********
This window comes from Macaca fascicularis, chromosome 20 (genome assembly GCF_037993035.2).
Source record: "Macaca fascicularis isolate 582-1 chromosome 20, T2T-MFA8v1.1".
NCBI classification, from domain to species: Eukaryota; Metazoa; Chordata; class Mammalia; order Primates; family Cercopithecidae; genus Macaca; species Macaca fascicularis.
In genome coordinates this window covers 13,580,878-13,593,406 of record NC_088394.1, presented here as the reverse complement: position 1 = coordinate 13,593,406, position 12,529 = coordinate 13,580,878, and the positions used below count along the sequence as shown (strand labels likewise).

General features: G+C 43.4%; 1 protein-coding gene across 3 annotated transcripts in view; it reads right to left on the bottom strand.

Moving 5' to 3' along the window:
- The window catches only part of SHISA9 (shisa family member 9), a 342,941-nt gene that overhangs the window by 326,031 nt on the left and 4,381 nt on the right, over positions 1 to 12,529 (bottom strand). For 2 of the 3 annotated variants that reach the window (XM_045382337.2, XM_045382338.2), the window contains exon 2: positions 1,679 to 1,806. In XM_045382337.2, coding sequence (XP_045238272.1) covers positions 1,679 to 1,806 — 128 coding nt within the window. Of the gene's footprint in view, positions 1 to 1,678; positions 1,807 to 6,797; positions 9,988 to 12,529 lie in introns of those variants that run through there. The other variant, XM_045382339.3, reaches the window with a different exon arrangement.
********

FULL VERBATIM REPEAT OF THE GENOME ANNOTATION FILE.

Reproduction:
This window comes from Macaca fascicularis, chromosome 20 (genome assembly GCF_037993035.2).
Source record: "Macaca fascicularis isolate 582-1 chromosome 20, T2T-MFA8v1.1".
NCBI classification, from domain to species: Eukaryota; Metazoa; Chordata; class Mammalia; order Primates; family Cercopithecidae; genus Macaca; species Macaca fascicularis.
In genome coordinates this window covers 13,580,878-13,593,406 of record NC_088394.1, presented here as the reverse complement: position 1 = coordinate 13,593,406, position 12,529 = coordinate 13,580,878, and the positions used below count along the sequence as shown (strand labels likewise).

General features: G+C 43.4%; 1 protein-coding gene across 3 annotated transcripts in view; it reads right to left on the bottom strand.

Moving 5' to 3' along the window:
- The window catches only part of SHISA9 (shisa family member 9), a 342,941-nt gene that overhangs the window by 326,031 nt on the left and 4,381 nt on the right, over positions 1 to 12,529 (bottom strand). For 2 of the 3 annotated variants that reach the window (XM_045382337.2, XM_045382338.2), the window contains exon 2: positions 1,679 to 1,806. In XM_045382337.2, coding sequence (XP_045238272.1) covers positions 1,679 to 1,806 — 128 coding nt within the window. Of the gene's footprint in view, positions 1 to 1,678; positions 1,807 to 6,797; positions 9,988 to 12,529 lie in introns of those variants that run through there. The other variant, XM_045382339.3, reaches the window with a different exon arrangement.